More on the property: The original Tehri Garhwal maharajah’s palace frontage makes for a romantic, exotic entrance. Three of its stately, paneled rooms – the sitting room, billiards room and library – are open for use. Otherwise the old palace is mysteriously boarded up, and people spend most time in the architecturally blander accommodation blocks and impressive 24,000 square-foot purpose built spa, downhill.
These buildings are grand, somewhat masculine in aesthetic, with dark green marble walls, inbuilt water features, sparsely geometric Yantric paintings, internal courtyards and flowers at every turn.
A 6 hole golf-course weaves through the grounds, so private yoga lessons happen on smooth lawns, birds overhead. A few shady pavilions and benches encourage wandering on the sloping park-like grounds.
More on the bedrooms: There are seventy identical rooms and five classes of accommodation. All bedrooms offer your standard five-star comforts – fridge,tea station, TV, armchairs, dressing room, excellent bedding. All Valley View rooms are blessed with glass walled bathrooms, and a balcony, so you gaze constantly to infinity over the snaking Ganges river below. Well worth the extra. You could be anywhere in the same rooms on the other side. A few self-contained cottages and suites offer mini plungepool and greater uniqueness, further up the hill, at hugely increased rates.
Food and drink: A circular restaurant falls out onto wonderful decks with a panoramic outlook. The central buffet is part of a sculptural installation, and you eat at window banquettes or outside. The mood around food is celebratory. There’s a cheerful hubbub of conversation at mealtimes, and often live classical indian music at night. Waiters are so attentive that they drop onto one knee when taking orders, and remember your preferences.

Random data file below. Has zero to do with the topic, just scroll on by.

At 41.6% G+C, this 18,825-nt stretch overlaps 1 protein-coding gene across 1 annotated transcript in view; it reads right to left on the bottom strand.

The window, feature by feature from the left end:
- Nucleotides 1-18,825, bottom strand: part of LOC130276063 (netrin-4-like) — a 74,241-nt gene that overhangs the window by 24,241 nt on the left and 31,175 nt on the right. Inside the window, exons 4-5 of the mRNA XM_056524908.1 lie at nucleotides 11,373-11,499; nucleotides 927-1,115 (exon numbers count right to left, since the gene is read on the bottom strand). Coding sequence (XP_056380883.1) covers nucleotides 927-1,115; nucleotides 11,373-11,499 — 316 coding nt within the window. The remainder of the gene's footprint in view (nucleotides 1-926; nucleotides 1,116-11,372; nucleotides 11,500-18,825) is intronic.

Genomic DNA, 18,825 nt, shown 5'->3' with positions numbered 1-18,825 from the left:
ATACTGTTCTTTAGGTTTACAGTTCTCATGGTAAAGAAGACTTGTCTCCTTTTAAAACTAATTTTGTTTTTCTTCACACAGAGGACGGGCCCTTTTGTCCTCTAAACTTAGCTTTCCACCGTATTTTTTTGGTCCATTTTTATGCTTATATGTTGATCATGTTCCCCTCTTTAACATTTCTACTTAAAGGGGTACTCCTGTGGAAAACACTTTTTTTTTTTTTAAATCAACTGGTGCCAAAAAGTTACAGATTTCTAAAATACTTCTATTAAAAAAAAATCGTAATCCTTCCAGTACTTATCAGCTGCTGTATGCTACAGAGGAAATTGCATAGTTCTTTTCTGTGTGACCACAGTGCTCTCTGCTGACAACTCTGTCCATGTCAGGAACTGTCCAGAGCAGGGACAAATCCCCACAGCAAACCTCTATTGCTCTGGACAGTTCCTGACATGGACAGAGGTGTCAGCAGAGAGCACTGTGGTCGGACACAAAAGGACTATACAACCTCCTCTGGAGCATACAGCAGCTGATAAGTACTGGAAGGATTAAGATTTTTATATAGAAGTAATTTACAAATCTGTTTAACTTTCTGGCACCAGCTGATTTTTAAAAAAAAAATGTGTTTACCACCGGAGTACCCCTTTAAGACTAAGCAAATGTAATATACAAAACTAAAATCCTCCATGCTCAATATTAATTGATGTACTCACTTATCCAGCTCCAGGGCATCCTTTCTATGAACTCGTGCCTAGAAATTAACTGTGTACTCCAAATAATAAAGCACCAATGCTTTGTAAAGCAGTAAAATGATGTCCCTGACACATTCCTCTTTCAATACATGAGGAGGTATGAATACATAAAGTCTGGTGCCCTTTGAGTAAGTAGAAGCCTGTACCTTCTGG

The menus offer incredible choice with daily specials tailored to each Ayurvedic bodytype, weightloss options and raw, Oriental, Indian and European dishes. It might be a health retreat, but there are exquisite puddings and outstanding savouries. Unusually the chefs achieve wonderful flavour, textures and balanced complexity across all these cooking styles, and willingly make special versions to work around intolerances. It’s tempting to forget the Ayurvedic doctors’ advice and just enjoy the virtuoso cooking. There’s tea, coffee and delicious masala chai and a wine menu if needs be.
Fellow guests: Ananda attracts well heeled people from all over the world (though most people don the white pyjamas, so there’s no fashion parade). Russian magnates treating their lovers and mothers; indian families having special occasions together; wealthy Europeans using Ayurveda to cleanse their chemotherapy after cancer. People generally keep themselves to themselves except in conversations after spiritual teachings, or in group activities outside the Estate.
What’s queenly: Everyone floating around in crisp white pyjama suits and soft pashminas – it feels both filmic and comfortable. Two young masseurs singing a lengthy prayer for you, full voice, whilst they wash your feet. Tea and tiffin under original portraits of the maharajahs.
What’s lowly: Being an expensive taxi ride away from the lively, colourful, spiritual action of nearby Rishikesh. Standards so Western that you can forget you’re in India. Being bowed to and called ‘maam’ by every staff-member who passes may be too hierarchical for some.
Getting there: There are frequent flights from Delhi and Mumbai to Dehradun followed by a 40 min drive. It’s about an 8 hour drive from Delhi. By train it is a 4 hour journey from Delhi to Haridwar, followed by a one-hour drive. If you are seeking relaxation, then its probably best to fly there, and take the train homewards.
Costs: A 7 night wellness package starts at $800 per night off season (approx £512) for a person staying alone in a Palace or Garden view room, including transfers, 3 meals per day, use of the hydrotherapy spas and pool and a timetable of yoga, Pranayama, meditation, Vedanta and fitness classes, cooking demonstrations, workshops and excursions.
Reviewed by Rosie Watford